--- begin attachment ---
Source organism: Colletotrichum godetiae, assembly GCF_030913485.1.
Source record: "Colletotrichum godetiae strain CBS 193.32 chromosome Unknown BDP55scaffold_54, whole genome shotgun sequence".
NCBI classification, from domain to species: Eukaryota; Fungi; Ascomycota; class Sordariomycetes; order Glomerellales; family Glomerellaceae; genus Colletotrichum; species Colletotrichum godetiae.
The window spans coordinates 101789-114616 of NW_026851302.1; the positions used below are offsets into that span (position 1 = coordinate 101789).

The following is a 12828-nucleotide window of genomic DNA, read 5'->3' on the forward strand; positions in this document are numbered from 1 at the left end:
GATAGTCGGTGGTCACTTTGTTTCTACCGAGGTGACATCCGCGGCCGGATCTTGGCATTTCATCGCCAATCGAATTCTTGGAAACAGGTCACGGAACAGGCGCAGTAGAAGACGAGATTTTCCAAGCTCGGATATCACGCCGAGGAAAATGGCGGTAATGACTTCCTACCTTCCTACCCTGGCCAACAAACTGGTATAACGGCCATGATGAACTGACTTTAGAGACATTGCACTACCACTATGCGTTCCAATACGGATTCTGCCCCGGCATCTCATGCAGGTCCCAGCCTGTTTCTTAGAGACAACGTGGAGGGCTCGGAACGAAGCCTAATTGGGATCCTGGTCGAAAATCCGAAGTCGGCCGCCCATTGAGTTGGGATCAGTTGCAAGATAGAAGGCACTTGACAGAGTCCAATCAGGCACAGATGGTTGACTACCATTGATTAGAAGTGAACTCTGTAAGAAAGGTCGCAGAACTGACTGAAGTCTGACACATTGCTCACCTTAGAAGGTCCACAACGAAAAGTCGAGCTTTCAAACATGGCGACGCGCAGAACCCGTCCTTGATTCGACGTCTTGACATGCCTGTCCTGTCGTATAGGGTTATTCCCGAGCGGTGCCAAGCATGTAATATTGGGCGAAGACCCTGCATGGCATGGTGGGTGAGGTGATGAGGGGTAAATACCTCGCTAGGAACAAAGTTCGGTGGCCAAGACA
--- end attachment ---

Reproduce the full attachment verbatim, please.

Source organism: Colletotrichum godetiae, assembly GCF_030913485.1.
Source record: "Colletotrichum godetiae strain CBS 193.32 chromosome Unknown BDP55scaffold_54, whole genome shotgun sequence".
NCBI classification, from domain to species: Eukaryota; Fungi; Ascomycota; class Sordariomycetes; order Glomerellales; family Glomerellaceae; genus Colletotrichum; species Colletotrichum godetiae.
The window spans coordinates 101789-114616 of NW_026851302.1; the positions used below are offsets into that span (position 1 = coordinate 101789).

The following is a 12828-nucleotide window of genomic DNA, read 5'->3' on the forward strand; positions in this document are numbered from 1 at the left end:
GATAGTCGGTGGTCACTTTGTTTCTACCGAGGTGACATCCGCGGCCGGATCTTGGCATTTCATCGCCAATCGAATTCTTGGAAACAGGTCACGGAACAGGCGCAGTAGAAGACGAGATTTTCCAAGCTCGGATATCACGCCGAGGAAAATGGCGGTAATGACTTCCTACCTTCCTACCCTGGCCAACAAACTGGTATAACGGCCATGATGAACTGACTTTAGAGACATTGCACTACCACTATGCGTTCCAATACGGATTCTGCCCCGGCATCTCATGCAGGTCCCAGCCTGTTTCTTAGAGACAACGTGGAGGGCTCGGAACGAAGCCTAATTGGGATCCTGGTCGAAAATCCGAAGTCGGCCGCCCATTGAGTTGGGATCAGTTGCAAGATAGAAGGCACTTGACAGAGTCCAATCAGGCACAGATGGTTGACTACCATTGATTAGAAGTGAACTCTGTAAGAAAGGTCGCAGAACTGACTGAAGTCTGACACATTGCTCACCTTAGAAGGTCCACAACGAAAAGTCGAGCTTTCAAACATGGCGACGCGCAGAACCCGTCCTTGATTCGACGTCTTGACATGCCTGTCCTGTCGTATAGGGTTATTCCCGAGCGGTGCCAAGCATGTAATATTGGGCGAAGACCCTGCATGGCATGGTGGGTGAGGTGATGAGGGGTAAATACCTCGCTAGGAACAAAGTTCGGTGGCCAAGACA